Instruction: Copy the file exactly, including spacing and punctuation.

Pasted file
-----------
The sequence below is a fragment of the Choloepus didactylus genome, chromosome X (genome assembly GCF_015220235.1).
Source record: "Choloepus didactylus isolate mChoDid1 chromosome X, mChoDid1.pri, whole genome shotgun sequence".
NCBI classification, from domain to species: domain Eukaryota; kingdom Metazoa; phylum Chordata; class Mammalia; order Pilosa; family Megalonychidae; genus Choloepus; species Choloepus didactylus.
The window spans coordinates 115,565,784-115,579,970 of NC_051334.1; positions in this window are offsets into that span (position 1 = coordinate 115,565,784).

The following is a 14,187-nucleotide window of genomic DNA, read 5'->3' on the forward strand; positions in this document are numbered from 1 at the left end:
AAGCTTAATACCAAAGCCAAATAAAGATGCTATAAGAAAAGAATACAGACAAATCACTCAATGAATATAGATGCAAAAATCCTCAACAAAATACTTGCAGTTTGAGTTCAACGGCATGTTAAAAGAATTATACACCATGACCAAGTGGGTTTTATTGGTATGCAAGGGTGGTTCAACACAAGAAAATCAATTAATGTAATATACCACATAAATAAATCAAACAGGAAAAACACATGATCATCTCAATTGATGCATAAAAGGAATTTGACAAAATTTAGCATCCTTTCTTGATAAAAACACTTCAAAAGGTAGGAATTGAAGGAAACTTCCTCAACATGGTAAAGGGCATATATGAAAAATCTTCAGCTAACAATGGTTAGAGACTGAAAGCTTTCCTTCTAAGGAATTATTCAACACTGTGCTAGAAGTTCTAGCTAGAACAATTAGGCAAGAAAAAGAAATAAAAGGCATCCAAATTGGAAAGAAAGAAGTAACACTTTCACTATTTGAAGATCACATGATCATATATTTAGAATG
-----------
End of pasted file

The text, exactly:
The sequence below is a fragment of the Choloepus didactylus genome, chromosome X (genome assembly GCF_015220235.1).
Source record: "Choloepus didactylus isolate mChoDid1 chromosome X, mChoDid1.pri, whole genome shotgun sequence".
NCBI classification, from domain to species: domain Eukaryota; kingdom Metazoa; phylum Chordata; class Mammalia; order Pilosa; family Megalonychidae; genus Choloepus; species Choloepus didactylus.
The window spans coordinates 115,565,784-115,579,970 of NC_051334.1; positions in this window are offsets into that span (position 1 = coordinate 115,565,784).

The following is a 14,187-nucleotide window of genomic DNA, read 5'->3' on the forward strand; positions in this document are numbered from 1 at the left end:
AAGCTTAATACCAAAGCCAAATAAAGATGCTATAAGAAAAGAATACAGACAAATCACTCAATGAATATAGATGCAAAAATCCTCAACAAAATACTTGCAGTTTGAGTTCAACGGCATGTTAAAAGAATTATACACCATGACCAAGTGGGTTTTATTGGTATGCAAGGGTGGTTCAACACAAGAAAATCAATTAATGTAATATACCACATAAATAAATCAAACAGGAAAAACACATGATCATCTCAATTGATGCATAAAAGGAATTTGACAAAATTTAGCATCCTTTCTTGATAAAAACACTTCAAAAGGTAGGAATTGAAGGAAACTTCCTCAACATGGTAAAGGGCATATATGAAAAATCTTCAGCTAACAATGGTTAGAGACTGAAAGCTTTCCTTCTAAGGAATTATTCAACACTGTGCTAGAAGTTCTAGCTAGAACAATTAGGCAAGAAAAAGAAATAAAAGGCATCCAAATTGGAAAGAAAGAAGTAACACTTTCACTATTTGAAGATCACATGATCATATATTTAGAATG